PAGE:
• Why are team members arguing with each other?
  • Is there a deeper personality conflict here?
  • Are there organizational causes of this conflict?
  • Is this a recurring pattern?
  • Why does one member always insist on getting his or her way?
  • Is the cause of this conflict a behavior? A clash of opinions? An external situation?

When you have some answers to these questions, you’ll be able to start generating ideas for negotiating a resolution. For example, if the conflict is caused by a personality clash, you’ll probably need to help the team members learn to communicate better with one another and be more respectful when they disagree. If the conflict is caused by project circumstances, you and your team can brainstorm fixes like hiring additional resources, redefining roles, or modifying the scope of the work.
Step 2: Facilitate a resolution.
You may have a few ideas for how this situation should evolve, but it’s best to avoid dictating a solution. Solutions don’t work simply because they make sense or because you said so; they work when they have buy-in from the people who have to execute them. For this reason, compromises that are imposed from above tend not to be as thorough or as resilient as the ones a team arrives at by itself.
Frustrating as it may be, play no more than a facilitating role. Your listening-to-telling ratio should be 4:1, and the “telling” part should mostly be active listening tactics to help team members understand underlying assumptions. That means asking open-ended questions, restating and reframing team members’ perspectives, and encouraging the other people in the room to do the same. Set the tone for this discussion by reminding people to stick to the facts, to talk about behaviors instead of traits, and to follow the team’s ground rules for conflict.
If the team members resist coming to a resolution despite your best efforts, you may need to steer the conversation a little more decisively. Leadership coach Lisa Lai recommends using these five questions to facilitate the conversation:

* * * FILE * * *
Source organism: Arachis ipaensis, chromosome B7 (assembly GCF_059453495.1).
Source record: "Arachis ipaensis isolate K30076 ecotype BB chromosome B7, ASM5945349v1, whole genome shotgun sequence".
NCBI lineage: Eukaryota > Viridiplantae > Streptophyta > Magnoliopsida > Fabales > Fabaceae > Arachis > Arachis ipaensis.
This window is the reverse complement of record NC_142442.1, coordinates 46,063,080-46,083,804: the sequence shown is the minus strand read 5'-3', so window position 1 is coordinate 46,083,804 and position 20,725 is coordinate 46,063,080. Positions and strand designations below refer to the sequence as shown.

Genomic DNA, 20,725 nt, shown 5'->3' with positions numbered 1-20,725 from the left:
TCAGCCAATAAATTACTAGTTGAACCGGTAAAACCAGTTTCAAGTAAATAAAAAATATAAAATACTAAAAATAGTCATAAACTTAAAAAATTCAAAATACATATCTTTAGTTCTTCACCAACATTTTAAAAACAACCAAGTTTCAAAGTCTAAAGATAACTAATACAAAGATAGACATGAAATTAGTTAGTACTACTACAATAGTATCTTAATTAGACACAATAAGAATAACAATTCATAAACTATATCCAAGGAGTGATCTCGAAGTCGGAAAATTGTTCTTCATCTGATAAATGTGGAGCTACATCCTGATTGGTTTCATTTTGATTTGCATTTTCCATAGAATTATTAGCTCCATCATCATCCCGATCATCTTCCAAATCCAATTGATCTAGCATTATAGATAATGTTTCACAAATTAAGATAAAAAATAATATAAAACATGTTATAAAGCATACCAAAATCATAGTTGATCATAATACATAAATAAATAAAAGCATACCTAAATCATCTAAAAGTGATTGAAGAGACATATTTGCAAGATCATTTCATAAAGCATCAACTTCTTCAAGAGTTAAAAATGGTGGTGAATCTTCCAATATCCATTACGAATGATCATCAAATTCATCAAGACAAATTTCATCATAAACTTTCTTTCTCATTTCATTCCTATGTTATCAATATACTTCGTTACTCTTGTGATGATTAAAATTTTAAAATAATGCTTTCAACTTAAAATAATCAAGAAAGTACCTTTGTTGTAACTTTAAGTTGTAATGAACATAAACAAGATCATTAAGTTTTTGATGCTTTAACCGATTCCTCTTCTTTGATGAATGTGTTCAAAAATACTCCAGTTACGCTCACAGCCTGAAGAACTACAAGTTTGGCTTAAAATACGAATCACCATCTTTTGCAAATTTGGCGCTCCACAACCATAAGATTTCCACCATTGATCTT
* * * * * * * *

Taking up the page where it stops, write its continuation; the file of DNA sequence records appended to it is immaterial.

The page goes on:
1. What does each person really want?
  2. What matters to them, personally and professionally?
  3. What motivates them? What fears do they have?
  4. Where is there common ground?
  5. What’s the difference between their stories?

If the conversation really seems stuck, try these tactics:

  • Ask each team member to share their BATNA. In negotiation parlance, a BATNA is your “best alternative to a negotiated agreement”—basically, what your team members think will happen if they can’t resolve their dispute. Then ask them how their BATNAs will affect the rest of the team. Articulating consequence to the group may help them recommit to finding a solution.
  • Refocus the discussion on the team’s strategic objectives. Sometimes, the team members’ shared interests are strong enough to compel a resolution on their own (see the box “Case study: Focusing team members on a shared goal”). Other times, you may need to push a little harder. Ask the team members to identify together the key priorities that their agreement should address and then limit the scope of the discussion to these issues alone: “This is a very complicated situation, and I can see it’s wearing on everyone involved. But if we can’t resolve all of it right now, that doesn’t mean we can’t resolve any of it. For now, let’s focus on coming up with a solution for X issue.”

This is an excerpt from Harvard Business Review’s Manager’s Handbook – the 17 Skills Leaders Need to Stand Out. Get your copy here.
Credit: Abhishek Singh